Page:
Resurrecting Local News: A Call to Action

Alina Alam, Staff Reporter

Nowadays, scrolling through Twitter’s trending page is the only thing keeping me updated on the outside world. For you, it might be TikTok, cable news or overheard conversations at the dinner table. But between the flashy headlines in our pockets and partisan news channels, is there still a place left for unbiased news? 

Think about it: We have information coming at us 24/7. It isn’t news, yet we’re obsessed. Every morning, politicians are subtweeting each other, the president is spreading another falsehood, and people are arguing over the virus. But that isn’t news, it’s gossip—fake news, even. 

So where can we get clear-cut, factual information?

Believe it or not, that place is local news. Not local television, but local newspapers. That stuff piling up in your mailbox is more important than you think, and right now, local newspapers are suffering more than ever. 

Local newspapers are collapsing due to leveraged buyouts—or LBO’s—by private equity firms. Essentially, these firms are the grim reapers of American journalism. Currently, more than 700 American newspaper companies are owned by them. 

Private equity firms buy newspaper companies with loans then lay off journalists and sell the papers’ assets to squeeze profit out of them. When those newspaper companies eventually start struggling, the firms stack the remaining debt on them and leave them to suffer. Moreover, due to the LBO agreement, if the paper goes bankrupt, the private equity firms aren’t liable for anything. 

The cycle goes on and on, and the government quietly lets it continue.

In 2018, five Virginia newspaper companies, alive for 673 years combined, shut their doors. When asked why, every owner said it was “no longer commercially viable.” But it’s not just Virginia newspapers that are losing traction. In total, the U.S. has lost more than 2,000 papers since 2004, and more than 35,000 Americans in the news industry have been laid off.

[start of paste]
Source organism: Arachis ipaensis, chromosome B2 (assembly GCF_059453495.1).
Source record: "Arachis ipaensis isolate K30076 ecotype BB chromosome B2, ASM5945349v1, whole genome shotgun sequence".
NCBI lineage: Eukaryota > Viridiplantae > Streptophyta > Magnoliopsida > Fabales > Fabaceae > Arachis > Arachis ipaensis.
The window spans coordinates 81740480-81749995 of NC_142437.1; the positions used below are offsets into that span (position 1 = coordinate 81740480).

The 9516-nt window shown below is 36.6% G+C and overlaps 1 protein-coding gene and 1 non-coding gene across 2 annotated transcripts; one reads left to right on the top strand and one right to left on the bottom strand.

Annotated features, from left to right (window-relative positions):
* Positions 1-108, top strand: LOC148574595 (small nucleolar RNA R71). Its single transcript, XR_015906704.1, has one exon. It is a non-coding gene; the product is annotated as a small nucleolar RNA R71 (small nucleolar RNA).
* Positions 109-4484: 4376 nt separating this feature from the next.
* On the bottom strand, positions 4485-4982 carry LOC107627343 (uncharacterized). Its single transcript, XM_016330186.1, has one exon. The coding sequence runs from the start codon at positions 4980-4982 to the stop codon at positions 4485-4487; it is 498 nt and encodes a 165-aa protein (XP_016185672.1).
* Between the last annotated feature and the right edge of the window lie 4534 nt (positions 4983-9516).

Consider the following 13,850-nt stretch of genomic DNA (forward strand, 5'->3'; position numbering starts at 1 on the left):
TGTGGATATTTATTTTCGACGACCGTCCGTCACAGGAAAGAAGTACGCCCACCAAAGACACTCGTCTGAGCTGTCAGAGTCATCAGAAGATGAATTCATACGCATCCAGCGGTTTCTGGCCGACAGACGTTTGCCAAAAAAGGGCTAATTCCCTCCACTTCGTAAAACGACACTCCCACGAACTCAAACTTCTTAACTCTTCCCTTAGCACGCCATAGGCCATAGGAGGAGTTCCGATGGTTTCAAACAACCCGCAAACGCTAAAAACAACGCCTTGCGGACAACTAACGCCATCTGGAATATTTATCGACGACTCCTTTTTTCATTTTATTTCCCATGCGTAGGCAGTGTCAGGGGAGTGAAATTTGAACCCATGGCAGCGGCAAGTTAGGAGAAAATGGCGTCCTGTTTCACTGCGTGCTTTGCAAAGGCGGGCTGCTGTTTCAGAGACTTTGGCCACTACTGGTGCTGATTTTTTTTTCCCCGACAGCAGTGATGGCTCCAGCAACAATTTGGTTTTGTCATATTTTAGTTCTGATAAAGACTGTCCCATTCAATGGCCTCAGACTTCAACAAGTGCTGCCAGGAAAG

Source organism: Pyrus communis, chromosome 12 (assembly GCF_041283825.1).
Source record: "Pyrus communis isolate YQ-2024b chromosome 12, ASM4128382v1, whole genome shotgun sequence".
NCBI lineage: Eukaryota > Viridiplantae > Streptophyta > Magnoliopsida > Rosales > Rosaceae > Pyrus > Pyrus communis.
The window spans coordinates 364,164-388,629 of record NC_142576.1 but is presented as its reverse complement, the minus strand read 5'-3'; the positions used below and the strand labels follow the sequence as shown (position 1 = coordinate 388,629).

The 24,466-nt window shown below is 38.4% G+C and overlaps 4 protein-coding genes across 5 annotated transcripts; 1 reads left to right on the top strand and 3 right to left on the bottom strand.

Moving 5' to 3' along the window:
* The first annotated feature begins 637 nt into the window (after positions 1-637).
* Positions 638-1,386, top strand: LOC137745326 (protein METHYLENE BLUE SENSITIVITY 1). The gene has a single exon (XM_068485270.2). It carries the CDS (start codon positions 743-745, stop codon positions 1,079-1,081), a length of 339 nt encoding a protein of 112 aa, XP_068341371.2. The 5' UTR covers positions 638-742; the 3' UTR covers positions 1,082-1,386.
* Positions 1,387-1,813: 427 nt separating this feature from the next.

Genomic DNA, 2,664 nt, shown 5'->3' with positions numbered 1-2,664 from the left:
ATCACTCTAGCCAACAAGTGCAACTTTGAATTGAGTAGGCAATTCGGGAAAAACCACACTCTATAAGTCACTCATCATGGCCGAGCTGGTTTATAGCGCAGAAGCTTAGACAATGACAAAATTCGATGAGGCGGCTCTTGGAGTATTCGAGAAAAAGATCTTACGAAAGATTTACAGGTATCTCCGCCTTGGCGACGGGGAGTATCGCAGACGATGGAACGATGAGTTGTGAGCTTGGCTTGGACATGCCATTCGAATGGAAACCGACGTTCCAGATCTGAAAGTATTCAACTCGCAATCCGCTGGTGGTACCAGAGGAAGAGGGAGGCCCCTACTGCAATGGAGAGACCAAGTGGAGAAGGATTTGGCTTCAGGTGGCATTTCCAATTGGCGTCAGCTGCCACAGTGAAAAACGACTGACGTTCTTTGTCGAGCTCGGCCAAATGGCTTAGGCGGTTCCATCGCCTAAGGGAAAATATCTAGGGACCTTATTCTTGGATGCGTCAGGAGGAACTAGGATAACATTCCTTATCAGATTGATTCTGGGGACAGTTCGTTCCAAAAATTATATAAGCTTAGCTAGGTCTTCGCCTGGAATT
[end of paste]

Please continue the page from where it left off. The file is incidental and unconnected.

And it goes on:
The next time you watch cable news, listen closely and you’ll notice how often they credit local newspapers while breaking news. Almost all the headlines you read come from small town newsrooms. Without them, the country would miss out on major stories. 

To put it into perspective, the Epstein & R. Kelly stories were both broken by a local newspaper. 

From out-of-context videos to claims made with zero proof, we’re living in a vacuum of immeasurable amounts of misinformation on every media platform. If we want the world to start fact-checking and holding individuals and organizations accountable, we have to keep local investigative journalism and newspapers from dying.


Here are ways you can help keep local newspapers alive: 

DONATE: helps you support local NPR & PBS stations.

PARTICIPATE: Ask your local newsrooms whether they need volunteers, feedback on how to improve their reporting, or help to review public records and files. Create new ideas for payment platforms if you’re tech/business-savvy! 

VOTE: Private equity firms are killing the news industry, and the best way to take away their power is through voting against predatory practices like leveraged buyouts, and encouraging the government to allow local newspapers to be labeled as non-profit and tax-funded organizations. 

As Chuck Plunkett says, “When local news dies, so does democracy.” 

The choice is in our generation’s hands. Either we let democracy rot or we water it.